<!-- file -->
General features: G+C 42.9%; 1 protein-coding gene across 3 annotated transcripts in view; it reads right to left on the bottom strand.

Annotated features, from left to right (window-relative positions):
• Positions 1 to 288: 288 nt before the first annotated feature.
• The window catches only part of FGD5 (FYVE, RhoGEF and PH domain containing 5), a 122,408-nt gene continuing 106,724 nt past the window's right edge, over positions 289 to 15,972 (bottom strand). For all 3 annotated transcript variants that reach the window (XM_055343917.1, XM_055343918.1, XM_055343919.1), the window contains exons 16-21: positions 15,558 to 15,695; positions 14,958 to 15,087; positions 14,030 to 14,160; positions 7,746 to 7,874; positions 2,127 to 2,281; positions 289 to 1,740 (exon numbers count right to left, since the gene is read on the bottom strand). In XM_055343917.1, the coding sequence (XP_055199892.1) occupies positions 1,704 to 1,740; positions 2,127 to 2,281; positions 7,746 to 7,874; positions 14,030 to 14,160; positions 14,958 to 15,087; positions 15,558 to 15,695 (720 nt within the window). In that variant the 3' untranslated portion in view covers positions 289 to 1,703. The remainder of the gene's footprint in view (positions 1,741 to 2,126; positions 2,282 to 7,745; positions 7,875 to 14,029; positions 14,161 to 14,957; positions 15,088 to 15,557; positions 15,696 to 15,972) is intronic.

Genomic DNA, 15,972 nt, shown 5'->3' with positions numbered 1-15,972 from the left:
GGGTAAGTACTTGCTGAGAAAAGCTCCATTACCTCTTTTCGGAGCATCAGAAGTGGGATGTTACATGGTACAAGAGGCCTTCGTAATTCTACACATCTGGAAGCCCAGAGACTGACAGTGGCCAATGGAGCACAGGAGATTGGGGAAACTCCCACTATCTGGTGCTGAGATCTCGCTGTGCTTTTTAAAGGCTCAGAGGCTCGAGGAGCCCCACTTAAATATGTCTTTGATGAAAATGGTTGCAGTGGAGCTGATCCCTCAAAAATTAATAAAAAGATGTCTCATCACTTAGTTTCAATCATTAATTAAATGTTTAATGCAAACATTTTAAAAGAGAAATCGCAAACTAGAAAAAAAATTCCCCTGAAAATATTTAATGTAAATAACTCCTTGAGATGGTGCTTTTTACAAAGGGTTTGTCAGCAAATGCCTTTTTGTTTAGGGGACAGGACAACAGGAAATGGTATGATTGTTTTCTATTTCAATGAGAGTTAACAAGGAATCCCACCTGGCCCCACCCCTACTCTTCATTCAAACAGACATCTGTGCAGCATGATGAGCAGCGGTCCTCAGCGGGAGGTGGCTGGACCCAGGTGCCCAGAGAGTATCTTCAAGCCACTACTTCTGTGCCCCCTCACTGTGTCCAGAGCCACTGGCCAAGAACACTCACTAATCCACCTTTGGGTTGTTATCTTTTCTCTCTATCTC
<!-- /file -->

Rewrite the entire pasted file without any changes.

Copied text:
General features: G+C 42.9%; 1 protein-coding gene across 3 annotated transcripts in view; it reads right to left on the bottom strand.

Annotated features, from left to right (window-relative positions):
• Positions 1 to 288: 288 nt before the first annotated feature.
• The window catches only part of FGD5 (FYVE, RhoGEF and PH domain containing 5), a 122,408-nt gene continuing 106,724 nt past the window's right edge, over positions 289 to 15,972 (bottom strand). For all 3 annotated transcript variants that reach the window (XM_055343917.1, XM_055343918.1, XM_055343919.1), the window contains exons 16-21: positions 15,558 to 15,695; positions 14,958 to 15,087; positions 14,030 to 14,160; positions 7,746 to 7,874; positions 2,127 to 2,281; positions 289 to 1,740 (exon numbers count right to left, since the gene is read on the bottom strand). In XM_055343917.1, the coding sequence (XP_055199892.1) occupies positions 1,704 to 1,740; positions 2,127 to 2,281; positions 7,746 to 7,874; positions 14,030 to 14,160; positions 14,958 to 15,087; positions 15,558 to 15,695 (720 nt within the window). In that variant the 3' untranslated portion in view covers positions 289 to 1,703. The remainder of the gene's footprint in view (positions 1,741 to 2,126; positions 2,282 to 7,745; positions 7,875 to 14,029; positions 14,161 to 14,957; positions 15,088 to 15,557; positions 15,696 to 15,972) is intronic.

Genomic DNA, 15,972 nt, shown 5'->3' with positions numbered 1-15,972 from the left:
GGGTAAGTACTTGCTGAGAAAAGCTCCATTACCTCTTTTCGGAGCATCAGAAGTGGGATGTTACATGGTACAAGAGGCCTTCGTAATTCTACACATCTGGAAGCCCAGAGACTGACAGTGGCCAATGGAGCACAGGAGATTGGGGAAACTCCCACTATCTGGTGCTGAGATCTCGCTGTGCTTTTTAAAGGCTCAGAGGCTCGAGGAGCCCCACTTAAATATGTCTTTGATGAAAATGGTTGCAGTGGAGCTGATCCCTCAAAAATTAATAAAAAGATGTCTCATCACTTAGTTTCAATCATTAATTAAATGTTTAATGCAAACATTTTAAAAGAGAAATCGCAAACTAGAAAAAAAATTCCCCTGAAAATATTTAATGTAAATAACTCCTTGAGATGGTGCTTTTTACAAAGGGTTTGTCAGCAAATGCCTTTTTGTTTAGGGGACAGGACAACAGGAAATGGTATGATTGTTTTCTATTTCAATGAGAGTTAACAAGGAATCCCACCTGGCCCCACCCCTACTCTTCATTCAAACAGACATCTGTGCAGCATGATGAGCAGCGGTCCTCAGCGGGAGGTGGCTGGACCCAGGTGCCCAGAGAGTATCTTCAAGCCACTACTTCTGTGCCCCCTCACTGTGTCCAGAGCCACTGGCCAAGAACACTCACTAATCCACCTTTGGGTTGTTATCTTTTCTCTCTATCTC